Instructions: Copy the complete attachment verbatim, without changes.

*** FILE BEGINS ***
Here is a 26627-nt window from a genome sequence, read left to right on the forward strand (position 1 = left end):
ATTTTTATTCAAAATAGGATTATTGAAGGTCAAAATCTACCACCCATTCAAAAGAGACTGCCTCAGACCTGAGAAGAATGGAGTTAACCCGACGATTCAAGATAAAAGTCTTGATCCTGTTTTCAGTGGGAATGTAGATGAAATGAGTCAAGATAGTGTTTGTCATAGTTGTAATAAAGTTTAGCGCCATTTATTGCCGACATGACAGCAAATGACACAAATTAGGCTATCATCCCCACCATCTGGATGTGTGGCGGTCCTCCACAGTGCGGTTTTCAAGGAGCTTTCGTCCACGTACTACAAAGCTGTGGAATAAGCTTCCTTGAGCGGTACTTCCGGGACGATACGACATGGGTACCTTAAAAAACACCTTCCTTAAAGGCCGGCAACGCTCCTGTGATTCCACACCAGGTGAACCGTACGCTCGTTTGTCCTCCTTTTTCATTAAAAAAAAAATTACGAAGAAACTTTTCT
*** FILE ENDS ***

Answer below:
Here is a 26627-nt window from a genome sequence, read left to right on the forward strand (position 1 = left end):
ATTTTTATTCAAAATAGGATTATTGAAGGTCAAAATCTACCACCCATTCAAAAGAGACTGCCTCAGACCTGAGAAGAATGGAGTTAACCCGACGATTCAAGATAAAAGTCTTGATCCTGTTTTCAGTGGGAATGTAGATGAAATGAGTCAAGATAGTGTTTGTCATAGTTGTAATAAAGTTTAGCGCCATTTATTGCCGACATGACAGCAAATGACACAAATTAGGCTATCATCCCCACCATCTGGATGTGTGGCGGTCCTCCACAGTGCGGTTTTCAAGGAGCTTTCGTCCACGTACTACAAAGCTGTGGAATAAGCTTCCTTGAGCGGTACTTCCGGGACGATACGACATGGGTACCTTAAAAAACACCTTCCTTAAAGGCCGGCAACGCTCCTGTGATTCCACACCAGGTGAACCGTACGCTCGTTTGTCCTCCTTTTTCATTAAAAAAAAAATTACGAAGAAACTTTTCT